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Falcon International Bank
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Suite 103
San Antonio, Texas 78224
210.932.2568
Toll Free 1.800.459.0119
Fax 210.932.2572
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Maverick County Courthouse
501 Main Street
Suite 114
Eagle Pass, Texas 78852
830.758.0294
Fax 830.758.0402
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Suite 100
Pecos, Texas 79772
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Fax 432.447.0275
Capitol Office
P.O. Box 12068
Capitol Station
Austin, Texas 78711
512.463.0119
Fax 512.463.1017
March 25, 2011 - Session Watch

Session Watch: A Weekly Column on the 82nd Texas Legislature

By Sen. Carlos Uresti

The House Appropriations Committee finished the first phase of its work this week, and the spending plan it produced for the 2012-13 biennium should be of great concern to all Texans — regardless of their political persuasions or economic philosophies.

Austere, lean, bare bones. None of these terms goes far enough in describing the level of cuts this bill would impose on public education and fundamental health and human service programs.

The bill is based on the notion that cuts alone can close a budget deficit of $27 billion and still adequately provide for school kids, special needs children, child abuse prevention, seniors, and mentally and physically handicapped Texans who can't entirely fend for themselves.

The Foundation School Program, which provides the lion's share of state funds to public schools, is underfunded by almost $8 billion, while Medicaid would have to do with $6 billion less. Health providers under Medicaid and the Children's Health Insurance Plan, CHIP, would suffer an across the board 10 percent cut.

Some of these Medicaid cuts would be magnified because the state will lose federal matching funds as well.

This bill ignores the increased demand for education and health services over the next two years brought by Texas' growing population. It does not anticipate that lawmakers will come up with any additional tax revenues, and incredibly, it does not use one dime of the state's Rainy Day Fund.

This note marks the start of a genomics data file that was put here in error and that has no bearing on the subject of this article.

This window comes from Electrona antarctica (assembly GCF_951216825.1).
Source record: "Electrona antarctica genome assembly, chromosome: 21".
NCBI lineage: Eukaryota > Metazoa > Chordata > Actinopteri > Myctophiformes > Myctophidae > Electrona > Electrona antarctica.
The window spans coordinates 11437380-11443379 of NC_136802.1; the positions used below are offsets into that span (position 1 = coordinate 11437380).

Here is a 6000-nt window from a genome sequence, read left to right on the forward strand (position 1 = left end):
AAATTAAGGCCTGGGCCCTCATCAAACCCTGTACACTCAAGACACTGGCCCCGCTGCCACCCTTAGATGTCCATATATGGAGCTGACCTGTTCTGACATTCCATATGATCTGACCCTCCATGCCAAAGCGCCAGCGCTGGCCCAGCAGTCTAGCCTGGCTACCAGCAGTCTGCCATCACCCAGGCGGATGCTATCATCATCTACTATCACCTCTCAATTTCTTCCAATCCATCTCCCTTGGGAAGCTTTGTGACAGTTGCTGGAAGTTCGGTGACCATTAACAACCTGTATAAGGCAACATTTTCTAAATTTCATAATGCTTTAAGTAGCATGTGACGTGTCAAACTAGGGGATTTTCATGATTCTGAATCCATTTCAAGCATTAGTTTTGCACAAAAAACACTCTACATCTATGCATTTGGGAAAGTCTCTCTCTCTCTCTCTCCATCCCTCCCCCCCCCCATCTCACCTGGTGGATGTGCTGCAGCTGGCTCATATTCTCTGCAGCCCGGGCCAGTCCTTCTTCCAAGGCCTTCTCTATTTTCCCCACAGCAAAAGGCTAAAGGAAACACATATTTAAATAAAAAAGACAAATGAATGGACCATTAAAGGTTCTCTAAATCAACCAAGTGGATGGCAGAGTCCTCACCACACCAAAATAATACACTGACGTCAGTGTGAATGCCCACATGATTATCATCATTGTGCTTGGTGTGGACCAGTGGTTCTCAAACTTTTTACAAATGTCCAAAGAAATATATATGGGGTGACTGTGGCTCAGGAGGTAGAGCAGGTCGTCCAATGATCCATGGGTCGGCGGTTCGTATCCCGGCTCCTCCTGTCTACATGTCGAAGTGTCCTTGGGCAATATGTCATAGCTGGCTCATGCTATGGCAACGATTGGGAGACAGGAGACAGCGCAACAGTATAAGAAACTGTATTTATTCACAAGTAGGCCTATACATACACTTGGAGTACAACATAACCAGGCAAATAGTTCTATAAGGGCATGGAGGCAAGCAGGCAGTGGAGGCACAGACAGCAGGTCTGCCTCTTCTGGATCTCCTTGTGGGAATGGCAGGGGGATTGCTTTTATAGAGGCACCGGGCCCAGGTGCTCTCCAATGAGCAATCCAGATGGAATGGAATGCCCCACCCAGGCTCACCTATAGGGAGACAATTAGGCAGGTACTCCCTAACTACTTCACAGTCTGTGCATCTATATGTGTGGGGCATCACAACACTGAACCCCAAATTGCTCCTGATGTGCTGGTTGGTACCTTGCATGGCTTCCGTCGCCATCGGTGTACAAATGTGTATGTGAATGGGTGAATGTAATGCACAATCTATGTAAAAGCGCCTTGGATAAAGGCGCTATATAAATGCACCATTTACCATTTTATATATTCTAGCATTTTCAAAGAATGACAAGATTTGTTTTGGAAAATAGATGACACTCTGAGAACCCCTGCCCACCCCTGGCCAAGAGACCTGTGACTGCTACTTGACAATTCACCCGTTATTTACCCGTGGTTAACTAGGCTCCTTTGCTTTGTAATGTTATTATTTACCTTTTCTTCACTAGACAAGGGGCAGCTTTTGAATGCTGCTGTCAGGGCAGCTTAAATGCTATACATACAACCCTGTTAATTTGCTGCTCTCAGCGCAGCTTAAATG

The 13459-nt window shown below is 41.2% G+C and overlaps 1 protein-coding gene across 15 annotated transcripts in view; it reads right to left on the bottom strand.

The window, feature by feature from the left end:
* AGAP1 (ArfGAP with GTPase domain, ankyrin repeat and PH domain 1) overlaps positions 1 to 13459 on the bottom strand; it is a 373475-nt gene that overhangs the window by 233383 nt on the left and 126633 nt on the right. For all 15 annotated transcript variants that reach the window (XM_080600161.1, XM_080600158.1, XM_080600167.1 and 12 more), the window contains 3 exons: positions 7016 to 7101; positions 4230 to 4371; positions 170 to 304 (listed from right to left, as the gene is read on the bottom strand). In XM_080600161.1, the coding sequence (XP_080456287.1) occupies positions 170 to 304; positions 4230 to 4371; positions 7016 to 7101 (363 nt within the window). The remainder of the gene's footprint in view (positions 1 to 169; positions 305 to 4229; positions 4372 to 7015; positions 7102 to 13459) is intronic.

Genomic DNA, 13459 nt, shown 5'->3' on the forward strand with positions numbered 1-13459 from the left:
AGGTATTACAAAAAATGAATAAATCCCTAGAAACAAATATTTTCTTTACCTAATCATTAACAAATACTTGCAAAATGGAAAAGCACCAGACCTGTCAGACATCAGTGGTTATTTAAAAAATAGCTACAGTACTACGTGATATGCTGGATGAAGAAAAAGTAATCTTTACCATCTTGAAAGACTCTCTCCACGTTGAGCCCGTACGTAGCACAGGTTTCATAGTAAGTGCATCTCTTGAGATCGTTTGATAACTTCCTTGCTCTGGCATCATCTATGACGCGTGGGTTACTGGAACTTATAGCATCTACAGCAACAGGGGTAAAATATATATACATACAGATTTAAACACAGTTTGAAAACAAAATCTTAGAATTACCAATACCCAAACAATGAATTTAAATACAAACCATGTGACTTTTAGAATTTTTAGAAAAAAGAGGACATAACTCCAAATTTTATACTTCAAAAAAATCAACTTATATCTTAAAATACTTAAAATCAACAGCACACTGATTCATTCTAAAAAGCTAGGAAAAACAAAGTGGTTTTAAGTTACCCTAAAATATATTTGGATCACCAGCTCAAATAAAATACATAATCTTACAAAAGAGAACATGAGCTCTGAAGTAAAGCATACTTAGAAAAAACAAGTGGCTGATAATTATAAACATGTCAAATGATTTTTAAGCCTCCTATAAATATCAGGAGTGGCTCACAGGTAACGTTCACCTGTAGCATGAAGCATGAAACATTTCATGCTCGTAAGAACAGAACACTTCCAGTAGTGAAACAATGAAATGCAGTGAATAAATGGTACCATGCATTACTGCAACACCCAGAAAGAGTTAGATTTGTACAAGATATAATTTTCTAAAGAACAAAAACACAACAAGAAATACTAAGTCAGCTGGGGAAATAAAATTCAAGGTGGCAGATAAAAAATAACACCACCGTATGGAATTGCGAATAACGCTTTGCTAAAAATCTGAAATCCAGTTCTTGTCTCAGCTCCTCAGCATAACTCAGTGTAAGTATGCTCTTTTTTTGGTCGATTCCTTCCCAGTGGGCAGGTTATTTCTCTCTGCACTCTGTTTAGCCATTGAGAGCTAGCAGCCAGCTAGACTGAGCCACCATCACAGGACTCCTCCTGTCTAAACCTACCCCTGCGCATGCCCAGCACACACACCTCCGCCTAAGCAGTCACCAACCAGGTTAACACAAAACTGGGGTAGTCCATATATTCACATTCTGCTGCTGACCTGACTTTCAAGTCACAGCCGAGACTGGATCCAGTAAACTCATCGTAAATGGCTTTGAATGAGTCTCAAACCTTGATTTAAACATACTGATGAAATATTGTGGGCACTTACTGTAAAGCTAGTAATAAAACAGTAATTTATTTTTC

The result: teacher layoffs, increased class-size ratios, school closings, fewer loans for college students, rollbacks in Child Protective Services programs, and drastic reductions in reimbursements for foster care families, nursing homes, and doctors who serve children and the elderly through Medicaid.

On Monday I attended a Capitol rally organized by the parents and caregivers of children with severe disabilities. If the proposed cuts for home health care programs are enacted, many of these children can no longer be cared for at home and fewer institutions will be able to accept them.

The stories these families have to tell are touching. Many of these kids are immobile; some are unable to communicate effectively with others; some are barely aware of their surroundings. But they all have something in common — their parents' love and commitment to keeping their families together.

Without the support of home health care providers, the future of these families is uncertain.

Sadly, many other Texas children are at great risk of death and injury because of their parents. The programs designed to protect them — the foster care system, Prevention and Early Intervention, kinship assistance, family based services, adoption subsidies, the Nurse-Family Partnership and the relative caregiver program — are all in store for debilitating cuts.

Make no mistake. Under budget reductions of this magnitude, children will suffer, along with our ability to give them a proper education.

I do not believe that's the message voters sent in the last election. Yes, they want the Legislature to spend wisely and efficiently. They want government and those who receive government services to be responsible. I support those goals as well.

But most people — whether Democrat, Republican, or independent; liberal, moderate or conservative — know we cannot move Texas forward by regarding education, sick children and infirm adults as money-wasting line items in the state budget.

Lean, not mean. That's what Texans voted for in November.

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©2011 Carlos Uresti Campaign  •  A.M. Hernandez, Treasurer  •  P.O. Box 240431  •  San Antonio, Texas  •  78224
www.carlosuresti.com